Comic Book Movies Will Never Go Out Of Style

Avengers: Endgame was a global phenomenon on a scale that’s barely been seen before. It just must be the peak of comic book movies in terms of scale and success, but does that mean that superhero movies will go out of style?

It’s no secret that comic book movies have had a stranglehold on the box office. Out of the top 10 highest grossing movies ever worldwide, 5 of them are comic book films. Endgame just might dethrone Avatar to take the number one spot demonstrating that Marvel Studios pretty much rules the film landscape. It seems like every couple of months there’s an article coming out talking about the possibility of superhero fatigue. What is superhero fatigue? It’s more or less the possibility that comic book films won’t be popular anymore, and that they’ll go the way of something like the Western, a genre that once ruled cinemas.

The latest superhero flop is Dark Phoenix, a film that failed to reach $100 million domestic, and is the lowest grossing entry of the franchise. Many factors can be attributed to the film’s failures, but it’s probably the most underperforming comic book film since Justice League (a movie that still made over $600 million). Even with those two examples, comic book films are usually performing exceptionally well. Dark Phoenix ended the Fox X-Men franchise with a whimper but the franchise has seen massive success before with Deadpool, Logan and Days of Future Past. For every Justice League, DC has an Aquaman and Wonder Woman in their corner to show they can compete with Marvel.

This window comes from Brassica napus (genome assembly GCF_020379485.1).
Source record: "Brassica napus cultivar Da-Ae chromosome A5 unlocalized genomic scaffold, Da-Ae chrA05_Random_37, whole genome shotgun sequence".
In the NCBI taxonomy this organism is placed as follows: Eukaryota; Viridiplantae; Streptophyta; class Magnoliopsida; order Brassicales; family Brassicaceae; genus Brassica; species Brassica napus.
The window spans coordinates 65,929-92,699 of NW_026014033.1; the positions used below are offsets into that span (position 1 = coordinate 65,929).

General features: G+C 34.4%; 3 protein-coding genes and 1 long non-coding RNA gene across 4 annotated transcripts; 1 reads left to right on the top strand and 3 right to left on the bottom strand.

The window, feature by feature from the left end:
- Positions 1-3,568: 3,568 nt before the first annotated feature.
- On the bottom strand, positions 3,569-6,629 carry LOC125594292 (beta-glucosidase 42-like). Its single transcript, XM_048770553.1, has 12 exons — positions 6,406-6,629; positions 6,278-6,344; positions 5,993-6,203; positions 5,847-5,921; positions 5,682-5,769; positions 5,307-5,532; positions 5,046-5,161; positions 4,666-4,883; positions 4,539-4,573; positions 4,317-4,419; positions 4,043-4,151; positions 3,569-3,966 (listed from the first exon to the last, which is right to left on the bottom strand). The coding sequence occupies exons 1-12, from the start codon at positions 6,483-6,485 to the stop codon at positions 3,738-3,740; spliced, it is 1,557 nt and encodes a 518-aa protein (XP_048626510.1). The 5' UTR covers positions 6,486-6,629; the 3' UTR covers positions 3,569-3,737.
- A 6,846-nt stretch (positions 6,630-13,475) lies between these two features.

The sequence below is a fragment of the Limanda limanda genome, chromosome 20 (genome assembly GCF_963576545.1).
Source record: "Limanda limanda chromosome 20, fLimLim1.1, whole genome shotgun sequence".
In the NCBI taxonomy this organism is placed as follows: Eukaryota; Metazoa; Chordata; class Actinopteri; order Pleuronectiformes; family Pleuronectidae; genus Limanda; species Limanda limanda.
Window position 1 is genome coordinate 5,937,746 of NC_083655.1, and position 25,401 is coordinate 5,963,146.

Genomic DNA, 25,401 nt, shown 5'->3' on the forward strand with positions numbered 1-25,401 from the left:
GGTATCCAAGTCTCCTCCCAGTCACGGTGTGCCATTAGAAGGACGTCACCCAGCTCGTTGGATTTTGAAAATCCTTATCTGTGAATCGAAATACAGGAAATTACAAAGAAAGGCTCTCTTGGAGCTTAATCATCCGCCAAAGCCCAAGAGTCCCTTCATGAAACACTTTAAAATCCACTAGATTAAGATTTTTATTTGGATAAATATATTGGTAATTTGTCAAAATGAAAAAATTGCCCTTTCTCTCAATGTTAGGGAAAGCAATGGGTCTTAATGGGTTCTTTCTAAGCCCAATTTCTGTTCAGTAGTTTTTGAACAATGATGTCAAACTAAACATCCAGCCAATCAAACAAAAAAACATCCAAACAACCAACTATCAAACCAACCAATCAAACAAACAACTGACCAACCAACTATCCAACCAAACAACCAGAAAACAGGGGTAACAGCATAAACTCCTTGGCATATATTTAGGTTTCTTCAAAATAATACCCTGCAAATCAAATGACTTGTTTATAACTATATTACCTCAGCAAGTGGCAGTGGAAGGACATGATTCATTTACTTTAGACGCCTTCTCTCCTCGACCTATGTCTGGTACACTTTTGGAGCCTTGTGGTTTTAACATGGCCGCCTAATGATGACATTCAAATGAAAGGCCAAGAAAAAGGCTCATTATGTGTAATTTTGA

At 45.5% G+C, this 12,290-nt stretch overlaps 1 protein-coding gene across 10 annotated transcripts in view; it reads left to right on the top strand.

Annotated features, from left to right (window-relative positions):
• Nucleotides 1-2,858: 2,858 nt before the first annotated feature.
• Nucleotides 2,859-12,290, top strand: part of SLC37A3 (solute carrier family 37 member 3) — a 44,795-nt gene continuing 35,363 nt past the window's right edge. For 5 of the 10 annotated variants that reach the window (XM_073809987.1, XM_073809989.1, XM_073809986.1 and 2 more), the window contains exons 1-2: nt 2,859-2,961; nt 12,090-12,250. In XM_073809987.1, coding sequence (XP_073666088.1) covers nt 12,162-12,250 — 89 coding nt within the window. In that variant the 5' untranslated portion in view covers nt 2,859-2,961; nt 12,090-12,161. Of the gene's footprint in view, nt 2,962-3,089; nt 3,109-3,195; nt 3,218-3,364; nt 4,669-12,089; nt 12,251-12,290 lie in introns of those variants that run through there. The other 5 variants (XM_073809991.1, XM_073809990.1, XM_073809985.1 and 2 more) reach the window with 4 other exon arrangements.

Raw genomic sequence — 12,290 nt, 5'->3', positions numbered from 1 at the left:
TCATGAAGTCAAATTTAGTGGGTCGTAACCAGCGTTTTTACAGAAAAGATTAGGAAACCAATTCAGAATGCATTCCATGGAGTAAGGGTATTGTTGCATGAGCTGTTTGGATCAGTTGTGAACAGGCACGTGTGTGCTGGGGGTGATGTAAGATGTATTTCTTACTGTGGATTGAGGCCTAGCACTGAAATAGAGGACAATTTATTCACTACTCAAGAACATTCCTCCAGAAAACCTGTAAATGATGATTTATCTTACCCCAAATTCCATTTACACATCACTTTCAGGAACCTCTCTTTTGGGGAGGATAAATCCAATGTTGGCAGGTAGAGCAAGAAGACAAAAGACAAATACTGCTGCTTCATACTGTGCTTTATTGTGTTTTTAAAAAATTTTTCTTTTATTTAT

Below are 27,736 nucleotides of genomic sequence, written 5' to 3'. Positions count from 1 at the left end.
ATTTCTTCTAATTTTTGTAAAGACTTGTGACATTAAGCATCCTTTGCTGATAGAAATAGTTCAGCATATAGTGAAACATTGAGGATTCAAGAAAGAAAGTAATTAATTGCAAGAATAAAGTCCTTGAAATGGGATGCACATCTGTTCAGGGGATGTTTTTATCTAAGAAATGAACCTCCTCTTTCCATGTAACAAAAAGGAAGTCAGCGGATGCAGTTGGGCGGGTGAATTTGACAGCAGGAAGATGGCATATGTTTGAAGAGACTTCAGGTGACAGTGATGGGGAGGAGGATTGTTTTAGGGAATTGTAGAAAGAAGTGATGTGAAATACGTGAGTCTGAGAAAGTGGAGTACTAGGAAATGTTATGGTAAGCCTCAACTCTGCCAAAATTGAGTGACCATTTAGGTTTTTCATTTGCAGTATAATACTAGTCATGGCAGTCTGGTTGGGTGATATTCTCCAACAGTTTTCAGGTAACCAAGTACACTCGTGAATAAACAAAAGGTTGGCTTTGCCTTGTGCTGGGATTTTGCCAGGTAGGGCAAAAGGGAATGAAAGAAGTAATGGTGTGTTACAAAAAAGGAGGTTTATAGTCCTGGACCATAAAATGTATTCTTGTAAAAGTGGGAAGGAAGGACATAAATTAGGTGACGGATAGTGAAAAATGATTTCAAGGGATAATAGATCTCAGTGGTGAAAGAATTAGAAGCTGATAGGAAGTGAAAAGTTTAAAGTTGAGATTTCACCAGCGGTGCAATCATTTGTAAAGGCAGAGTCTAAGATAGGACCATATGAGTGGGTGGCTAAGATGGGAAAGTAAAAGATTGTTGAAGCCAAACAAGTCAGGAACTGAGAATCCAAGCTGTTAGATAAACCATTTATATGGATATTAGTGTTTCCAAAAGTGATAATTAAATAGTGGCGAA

Exploring Different Genres

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The next two major comic book film releases are Spider-Man: Far From Home and Joker. While those two films couldn’t be any more different, they both offer unique twists on the genre. Far from Home will continue to have that coming of age tone from Homecoming while also putting the main hero in Europe, while the Joker will reportedly be a dark mature story of a man who slowly loses his mind.

A Marvel Studios film will always have that recognizable feeling, but each of their entries will always try to do something different with its genre or characters. Each of their solo franchises tackles a different genre, while their team up films are fun spectacles that push the boundaries of what’s possible for films like this.

DC

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DC does the same thing with their films, but they aren’t afraid to get experimental. Say what you want about Batman v Superman: Dawn of Justice, but it’s a film that takes some crazy risks with pre-established characters. Even before the DCEU, a film like Watchmen coming out in 2009 is still mind-blowing because it essentially was a comic book film that criticized the genre right before it reached its peak. Something like Christopher Nolan’s Dark Knight Trilogy can be considered risky because it essentially put Batman and his world in an ultra-realistic setting. The upcoming Joker shows that Warner Bros./DC will continue to explore new directions like they always have.

Fox X-Men

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The Fox X-Men franchise never played it safe with their films, with some failing, while others have prevailed. Their biggest gamble was probably Deadpool, a film about a crass talking anti-hero mercenary who constantly breaks the fourth wall. Ryan Reynolds and the filmmakers fought tirelessly over whether or not the film should cater to a more general audience rather than staying true to the mature source material. After a very positive reaction to leaked test footage, Fox let the filmmakers do what they want with Deadpool on a lower budget, and it is now the highest grossing film in the whole Fox franchise.